10. Learned counsel for the petitioner has submitted that learned Civil Judge has ignored the above referred principles and dismissed the application simply on the ground that there was no averment in the application that in spite of due diligence, the petitioners could not have raised the matter earlier. He has invited my attention to the observations made in this regard in paragraph 20 of the impugned order.
11. Learned counsel for the respondents, on the other hand, submits that even though said observations are found to be in paragraph 20, later on the learned Civil Judge has made some amends and in paragraph 31 has held that ground that advocate on record, in spite of being duly instructed did not incorporate certain facts, cannot be taken to be the sufficient ground for allowing of the amendment application after commencement of the trial and this observation satisfies the criteria laid down in the case of Rohit A. Kapadia (supra) that presence or absence of pleadings of due diligence does not matter and it is the application of mind of the Court to the facts and circumstances of the case and a decision taken in the light of these facts and circumstances are what matter.
12. In the instant case, the statement that in spite of being duly instructed, the learned Advocate on record did not incorporate the pleading as sought to be raised is the only justification for not raising the plea earlier. However, it cannot be taken to answer the test of "due diligence" as required by the proviso under Rule 17, Order 6, Civil Procedure Code. The proviso contemplates parties to exercise due care and caution in raising the matter before the Court and once trial commenced, no new or additional plea can be permitted to be raised unless the party shows that with all diligence at its command, it could not raise it before commencement of the trial. The due diligence prescribed by the proviso is of the parties and of nobody else including the Advocate on record. If Counsel of the party refuses to take up certain pleas wished by his client to be taken up, the least and perhaps the only thing the client can do to get his wish fulfilled is to go to another counsel who will pay heed to him or else accept the judgment of his counsel for good. If he adopts the latter course, he cannot say later on, almost as an afterthought and by way of repentance, that although he toiled hard, he could not raise the plea earlier due to the stand taken by his earlier counsel. If a party chooses to accept the advice of Advocate "completely believing in him and his extra ordinary experience" as mentioned in the petitioner's amendment application in the present suit, instead of going to another Advocate well in time, he cannot be heard to say and imply that he was diligent when he "duly instructed" the Advocate but was helpless when his Advocate refused to follow the particular instructions. Due diligence contemplated by the said proviso is something akin to situation of helplessness or of things, beyond one's own control. Such is not the case here. A party always has the choice of Advocates.
13. A party can of course say, he being not a legal expert, would not know immediately that decision of his Advocate is not sound and so he would not be in a position to promptly exercise his choice of Advocates and would be able to do so only after passage of some time, when he would learn or be told about the incorrectness of approach of his Advocate. Even this justification, in my opinion, cannot answer the test of due diligence. The reason being that a representative or Advocate and the party being represented in a case are not two separate identities in that case, so far as conduct of the case is concerned. Whatever an Advocate does on behalf of the client is considered to be done by the party himself. The acts of the Advocate before the Court are binding upon the party he represents and what he submits before the Court on facts is only what the party says and what he says in law is with the approval, express or assumed, of the party. In other words, all actions taken before the Court by an Advocate, are the actions of the party. So, there is no splitting of concept of due diligence, one of the party and the other of the Advocate, so as to enable the party to be excused for negligence of the Advocate just by showing his own diligence. If such a ground is to be taken as a good ground, it may provide an effective tool to the lazy and indolent parties to conveniently get over the rigour of due diligence test prescribed under the proviso to Rule 17, Order 6, Civil Procedure Code. All that he would have to do is change the Advocate blaming it on the previous Advocate.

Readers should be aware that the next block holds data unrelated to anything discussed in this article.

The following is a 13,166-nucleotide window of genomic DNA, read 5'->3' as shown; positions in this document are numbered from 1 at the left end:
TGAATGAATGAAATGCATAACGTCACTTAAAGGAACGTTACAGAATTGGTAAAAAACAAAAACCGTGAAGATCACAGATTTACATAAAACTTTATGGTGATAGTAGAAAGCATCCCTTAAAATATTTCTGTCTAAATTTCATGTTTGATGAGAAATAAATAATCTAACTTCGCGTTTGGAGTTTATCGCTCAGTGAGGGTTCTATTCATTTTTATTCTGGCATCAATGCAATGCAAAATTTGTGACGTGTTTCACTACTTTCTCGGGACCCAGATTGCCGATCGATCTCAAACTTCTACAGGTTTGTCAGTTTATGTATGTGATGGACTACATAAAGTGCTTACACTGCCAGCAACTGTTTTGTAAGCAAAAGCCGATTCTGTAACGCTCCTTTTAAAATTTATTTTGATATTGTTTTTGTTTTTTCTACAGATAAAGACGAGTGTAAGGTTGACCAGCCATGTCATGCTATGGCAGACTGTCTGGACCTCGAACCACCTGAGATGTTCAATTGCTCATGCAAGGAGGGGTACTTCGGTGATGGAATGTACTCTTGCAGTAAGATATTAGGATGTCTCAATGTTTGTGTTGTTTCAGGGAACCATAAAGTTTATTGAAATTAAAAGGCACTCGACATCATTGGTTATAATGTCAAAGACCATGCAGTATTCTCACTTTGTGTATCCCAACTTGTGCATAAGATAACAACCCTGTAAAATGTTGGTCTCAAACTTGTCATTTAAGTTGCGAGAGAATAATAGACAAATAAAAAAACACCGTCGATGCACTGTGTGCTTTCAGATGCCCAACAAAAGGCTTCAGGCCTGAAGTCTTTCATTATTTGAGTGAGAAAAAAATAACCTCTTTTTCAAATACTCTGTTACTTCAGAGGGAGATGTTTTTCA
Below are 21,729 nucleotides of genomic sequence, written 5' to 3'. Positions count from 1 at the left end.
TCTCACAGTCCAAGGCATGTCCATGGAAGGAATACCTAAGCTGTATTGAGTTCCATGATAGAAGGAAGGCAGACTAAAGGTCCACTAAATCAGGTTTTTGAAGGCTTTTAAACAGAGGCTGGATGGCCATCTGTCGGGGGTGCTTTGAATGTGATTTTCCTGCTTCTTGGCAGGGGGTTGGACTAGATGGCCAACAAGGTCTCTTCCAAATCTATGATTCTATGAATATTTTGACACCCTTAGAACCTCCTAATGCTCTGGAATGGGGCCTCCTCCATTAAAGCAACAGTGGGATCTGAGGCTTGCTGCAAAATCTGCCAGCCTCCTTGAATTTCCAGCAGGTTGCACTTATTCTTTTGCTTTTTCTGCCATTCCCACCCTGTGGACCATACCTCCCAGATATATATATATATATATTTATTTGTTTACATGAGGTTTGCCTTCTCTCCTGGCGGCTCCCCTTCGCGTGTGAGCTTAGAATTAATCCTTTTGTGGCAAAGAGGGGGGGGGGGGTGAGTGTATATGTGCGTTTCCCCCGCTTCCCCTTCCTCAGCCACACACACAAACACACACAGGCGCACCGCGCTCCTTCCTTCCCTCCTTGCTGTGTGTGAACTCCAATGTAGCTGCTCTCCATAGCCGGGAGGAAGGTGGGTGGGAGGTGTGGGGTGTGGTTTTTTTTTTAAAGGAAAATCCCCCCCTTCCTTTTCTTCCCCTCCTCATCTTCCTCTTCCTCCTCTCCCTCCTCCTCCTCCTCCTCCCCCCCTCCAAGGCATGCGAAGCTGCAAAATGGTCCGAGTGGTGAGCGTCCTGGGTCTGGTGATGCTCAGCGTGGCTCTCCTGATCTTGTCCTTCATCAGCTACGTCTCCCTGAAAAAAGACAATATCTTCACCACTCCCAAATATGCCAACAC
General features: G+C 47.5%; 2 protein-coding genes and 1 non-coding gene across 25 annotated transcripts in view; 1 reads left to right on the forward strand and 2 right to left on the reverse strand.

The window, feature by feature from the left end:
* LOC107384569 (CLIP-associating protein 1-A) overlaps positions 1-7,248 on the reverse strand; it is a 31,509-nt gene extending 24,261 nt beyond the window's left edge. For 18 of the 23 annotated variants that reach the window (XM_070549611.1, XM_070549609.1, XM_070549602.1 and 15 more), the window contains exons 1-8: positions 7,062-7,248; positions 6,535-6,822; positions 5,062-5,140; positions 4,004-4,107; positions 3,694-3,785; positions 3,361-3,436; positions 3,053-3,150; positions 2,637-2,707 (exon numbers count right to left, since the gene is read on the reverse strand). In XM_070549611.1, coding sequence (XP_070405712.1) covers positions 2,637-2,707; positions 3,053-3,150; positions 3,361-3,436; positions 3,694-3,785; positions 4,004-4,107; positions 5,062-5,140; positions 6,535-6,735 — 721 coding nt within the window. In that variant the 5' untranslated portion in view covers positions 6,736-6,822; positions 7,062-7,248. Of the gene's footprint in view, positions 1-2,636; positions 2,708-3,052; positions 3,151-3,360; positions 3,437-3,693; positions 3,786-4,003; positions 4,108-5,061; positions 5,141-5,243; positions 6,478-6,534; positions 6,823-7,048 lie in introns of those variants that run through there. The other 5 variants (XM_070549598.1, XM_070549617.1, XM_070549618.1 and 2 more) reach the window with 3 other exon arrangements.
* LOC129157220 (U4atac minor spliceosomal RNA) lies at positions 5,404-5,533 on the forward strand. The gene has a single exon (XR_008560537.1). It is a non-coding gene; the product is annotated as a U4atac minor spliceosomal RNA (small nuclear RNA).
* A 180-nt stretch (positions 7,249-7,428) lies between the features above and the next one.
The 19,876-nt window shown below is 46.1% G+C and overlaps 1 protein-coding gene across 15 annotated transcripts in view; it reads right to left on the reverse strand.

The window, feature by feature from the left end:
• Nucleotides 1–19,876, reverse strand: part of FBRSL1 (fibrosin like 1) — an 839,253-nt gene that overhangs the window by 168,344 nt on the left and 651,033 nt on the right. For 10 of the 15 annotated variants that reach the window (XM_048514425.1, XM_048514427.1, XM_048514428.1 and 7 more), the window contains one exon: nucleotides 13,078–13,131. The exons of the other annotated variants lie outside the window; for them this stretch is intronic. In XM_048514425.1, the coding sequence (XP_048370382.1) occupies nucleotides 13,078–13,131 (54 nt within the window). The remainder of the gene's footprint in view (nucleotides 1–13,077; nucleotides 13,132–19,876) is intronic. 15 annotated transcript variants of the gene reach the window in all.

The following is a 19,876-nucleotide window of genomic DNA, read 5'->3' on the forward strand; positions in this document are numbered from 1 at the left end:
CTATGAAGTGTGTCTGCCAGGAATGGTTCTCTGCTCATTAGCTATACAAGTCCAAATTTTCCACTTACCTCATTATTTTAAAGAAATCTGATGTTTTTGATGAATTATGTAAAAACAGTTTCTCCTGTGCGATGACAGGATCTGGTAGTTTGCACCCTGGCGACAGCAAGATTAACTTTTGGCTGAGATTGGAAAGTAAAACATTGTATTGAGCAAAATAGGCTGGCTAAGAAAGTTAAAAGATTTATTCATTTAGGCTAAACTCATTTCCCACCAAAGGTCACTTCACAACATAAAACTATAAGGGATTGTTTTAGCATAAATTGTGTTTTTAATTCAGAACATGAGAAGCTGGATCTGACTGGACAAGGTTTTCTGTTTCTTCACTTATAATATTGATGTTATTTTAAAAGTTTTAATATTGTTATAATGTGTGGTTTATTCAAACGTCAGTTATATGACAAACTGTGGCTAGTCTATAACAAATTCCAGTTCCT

14. Viewed in this way, I am of the opinion that the learned Civil Judge was right in holding that the amendment application could not have been allowed only on the ground that there was failure of the Advocate to raise the matter in spite of he been duly instructed by the petitioner.
15. Learned Civil Judge in para 20 of the impugned order has observed that the petitioners have not averred any facts to show that they had exercised due diligence before signing and verifying the written statement prepared by their Advocate on record. But, as rightly submitted by learned counsel for the respondents, learned Civil Judge has made some amends in his approach to the amendment application and later on, as seen from his observation in paragraph 31, the learned Civil Judge considered the very ground of failure of the Advocate on record to incorporate the pleadings in spite of he being duly instructed and found that it was not a sufficient ground to enable the Court to exercise its discretionary power under Rule 17, Order 6 of the Civil Procedure Code. This later observation indicates application of mind on the part of learned Civil Judge, to the facts and circumstances of the case, thereby satisfying the test laid down in the case of Rohit Kapadia (supra). The criterion is not whether any averment regarding due diligence is made, and the real test is whether the Court has, by taking into account the facts and circumstances of the case, decided as to whether or not the party could have raised the matter earlier after exercise of due diligence.
16. Thus, I see neither any perversity nor any arbitrariness nor any unreasonableness in the order passed by the learned Civil Judge, which is impugned herein. The point is answered as in the negative.
17. In the result, Writ Petition stands dismissed. Parties to bear their own costs. Rule is discharged.